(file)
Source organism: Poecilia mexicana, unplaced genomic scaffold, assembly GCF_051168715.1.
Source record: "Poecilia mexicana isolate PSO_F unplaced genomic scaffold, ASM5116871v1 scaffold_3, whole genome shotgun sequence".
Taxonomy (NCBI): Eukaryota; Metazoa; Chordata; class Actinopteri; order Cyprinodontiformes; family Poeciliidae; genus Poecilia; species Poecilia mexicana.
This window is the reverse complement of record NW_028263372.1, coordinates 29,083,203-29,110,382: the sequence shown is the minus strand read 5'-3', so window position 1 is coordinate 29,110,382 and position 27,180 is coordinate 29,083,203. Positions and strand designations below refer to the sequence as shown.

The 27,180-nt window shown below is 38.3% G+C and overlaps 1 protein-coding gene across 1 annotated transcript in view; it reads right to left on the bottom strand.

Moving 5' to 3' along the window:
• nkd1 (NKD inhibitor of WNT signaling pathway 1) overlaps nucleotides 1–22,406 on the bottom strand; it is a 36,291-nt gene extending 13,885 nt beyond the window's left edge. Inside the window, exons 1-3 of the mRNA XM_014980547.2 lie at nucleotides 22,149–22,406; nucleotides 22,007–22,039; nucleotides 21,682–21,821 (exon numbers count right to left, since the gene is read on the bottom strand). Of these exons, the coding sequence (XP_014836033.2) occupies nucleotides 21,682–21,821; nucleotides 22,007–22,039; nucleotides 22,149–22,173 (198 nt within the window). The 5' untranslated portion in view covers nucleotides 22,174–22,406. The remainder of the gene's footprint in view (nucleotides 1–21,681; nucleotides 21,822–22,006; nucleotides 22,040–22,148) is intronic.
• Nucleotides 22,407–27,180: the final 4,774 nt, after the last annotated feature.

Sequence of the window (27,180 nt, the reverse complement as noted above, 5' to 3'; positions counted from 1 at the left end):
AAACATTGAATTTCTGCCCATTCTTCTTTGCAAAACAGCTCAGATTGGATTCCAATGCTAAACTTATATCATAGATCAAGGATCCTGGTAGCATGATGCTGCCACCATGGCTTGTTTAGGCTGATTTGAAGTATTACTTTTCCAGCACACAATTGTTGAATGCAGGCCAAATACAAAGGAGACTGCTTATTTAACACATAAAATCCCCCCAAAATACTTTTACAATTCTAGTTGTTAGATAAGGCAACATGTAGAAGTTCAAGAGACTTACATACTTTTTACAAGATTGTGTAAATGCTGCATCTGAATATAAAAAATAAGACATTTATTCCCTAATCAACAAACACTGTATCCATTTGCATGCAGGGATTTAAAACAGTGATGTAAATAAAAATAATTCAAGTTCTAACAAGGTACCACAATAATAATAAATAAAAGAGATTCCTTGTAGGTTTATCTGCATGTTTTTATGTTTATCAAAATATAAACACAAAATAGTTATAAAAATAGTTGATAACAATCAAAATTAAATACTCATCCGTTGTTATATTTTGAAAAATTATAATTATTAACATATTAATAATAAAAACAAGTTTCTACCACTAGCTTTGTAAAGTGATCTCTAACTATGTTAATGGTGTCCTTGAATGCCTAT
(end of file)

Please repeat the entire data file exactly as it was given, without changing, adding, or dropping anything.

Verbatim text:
Source organism: Poecilia mexicana, unplaced genomic scaffold, assembly GCF_051168715.1.
Source record: "Poecilia mexicana isolate PSO_F unplaced genomic scaffold, ASM5116871v1 scaffold_3, whole genome shotgun sequence".
Taxonomy (NCBI): Eukaryota; Metazoa; Chordata; class Actinopteri; order Cyprinodontiformes; family Poeciliidae; genus Poecilia; species Poecilia mexicana.
This window is the reverse complement of record NW_028263372.1, coordinates 29,083,203-29,110,382: the sequence shown is the minus strand read 5'-3', so window position 1 is coordinate 29,110,382 and position 27,180 is coordinate 29,083,203. Positions and strand designations below refer to the sequence as shown.

The 27,180-nt window shown below is 38.3% G+C and overlaps 1 protein-coding gene across 1 annotated transcript in view; it reads right to left on the bottom strand.

Moving 5' to 3' along the window:
• nkd1 (NKD inhibitor of WNT signaling pathway 1) overlaps nucleotides 1–22,406 on the bottom strand; it is a 36,291-nt gene extending 13,885 nt beyond the window's left edge. Inside the window, exons 1-3 of the mRNA XM_014980547.2 lie at nucleotides 22,149–22,406; nucleotides 22,007–22,039; nucleotides 21,682–21,821 (exon numbers count right to left, since the gene is read on the bottom strand). Of these exons, the coding sequence (XP_014836033.2) occupies nucleotides 21,682–21,821; nucleotides 22,007–22,039; nucleotides 22,149–22,173 (198 nt within the window). The 5' untranslated portion in view covers nucleotides 22,174–22,406. The remainder of the gene's footprint in view (nucleotides 1–21,681; nucleotides 21,822–22,006; nucleotides 22,040–22,148) is intronic.
• Nucleotides 22,407–27,180: the final 4,774 nt, after the last annotated feature.

Sequence of the window (27,180 nt, the reverse complement as noted above, 5' to 3'; positions counted from 1 at the left end):
AAACATTGAATTTCTGCCCATTCTTCTTTGCAAAACAGCTCAGATTGGATTCCAATGCTAAACTTATATCATAGATCAAGGATCCTGGTAGCATGATGCTGCCACCATGGCTTGTTTAGGCTGATTTGAAGTATTACTTTTCCAGCACACAATTGTTGAATGCAGGCCAAATACAAAGGAGACTGCTTATTTAACACATAAAATCCCCCCAAAATACTTTTACAATTCTAGTTGTTAGATAAGGCAACATGTAGAAGTTCAAGAGACTTACATACTTTTTACAAGATTGTGTAAATGCTGCATCTGAATATAAAAAATAAGACATTTATTCCCTAATCAACAAACACTGTATCCATTTGCATGCAGGGATTTAAAACAGTGATGTAAATAAAAATAATTCAAGTTCTAACAAGGTACCACAATAATAATAAATAAAAGAGATTCCTTGTAGGTTTATCTGCATGTTTTTATGTTTATCAAAATATAAACACAAAATAGTTATAAAAATAGTTGATAACAATCAAAATTAAATACTCATCCGTTGTTATATTTTGAAAAATTATAATTATTAACATATTAATAATAAAAACAAGTTTCTACCACTAGCTTTGTAAAGTGATCTCTAACTATGTTAATGGTGTCCTTGAATGCCTAT